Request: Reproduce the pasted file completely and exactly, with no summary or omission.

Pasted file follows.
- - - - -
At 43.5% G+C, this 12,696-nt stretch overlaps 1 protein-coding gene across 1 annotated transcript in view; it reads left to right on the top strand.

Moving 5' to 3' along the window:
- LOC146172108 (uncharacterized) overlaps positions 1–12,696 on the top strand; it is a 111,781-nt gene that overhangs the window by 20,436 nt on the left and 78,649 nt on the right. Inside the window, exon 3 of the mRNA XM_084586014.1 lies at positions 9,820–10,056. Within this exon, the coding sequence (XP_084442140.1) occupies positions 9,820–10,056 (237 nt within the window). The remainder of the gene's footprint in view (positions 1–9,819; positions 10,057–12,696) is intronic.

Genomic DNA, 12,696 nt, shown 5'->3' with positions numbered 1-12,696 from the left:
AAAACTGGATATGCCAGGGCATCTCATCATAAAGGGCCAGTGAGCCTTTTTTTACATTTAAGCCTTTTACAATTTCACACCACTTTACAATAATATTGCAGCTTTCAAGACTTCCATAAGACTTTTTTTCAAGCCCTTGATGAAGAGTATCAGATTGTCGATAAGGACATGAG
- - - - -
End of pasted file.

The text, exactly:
At 43.5% G+C, this 12,696-nt stretch overlaps 1 protein-coding gene across 1 annotated transcript in view; it reads left to right on the top strand.

Moving 5' to 3' along the window:
- LOC146172108 (uncharacterized) overlaps positions 1–12,696 on the top strand; it is a 111,781-nt gene that overhangs the window by 20,436 nt on the left and 78,649 nt on the right. Inside the window, exon 3 of the mRNA XM_084586014.1 lies at positions 9,820–10,056. Within this exon, the coding sequence (XP_084442140.1) occupies positions 9,820–10,056 (237 nt within the window). The remainder of the gene's footprint in view (positions 1–9,819; positions 10,057–12,696) is intronic.

Genomic DNA, 12,696 nt, shown 5'->3' with positions numbered 1-12,696 from the left:
AAAACTGGATATGCCAGGGCATCTCATCATAAAGGGCCAGTGAGCCTTTTTTTACATTTAAGCCTTTTACAATTTCACACCACTTTACAATAATATTGCAGCTTTCAAGACTTCCATAAGACTTTTTTTCAAGCCCTTGATGAAGAGTATCAGATTGTCGATAAGGACATGAG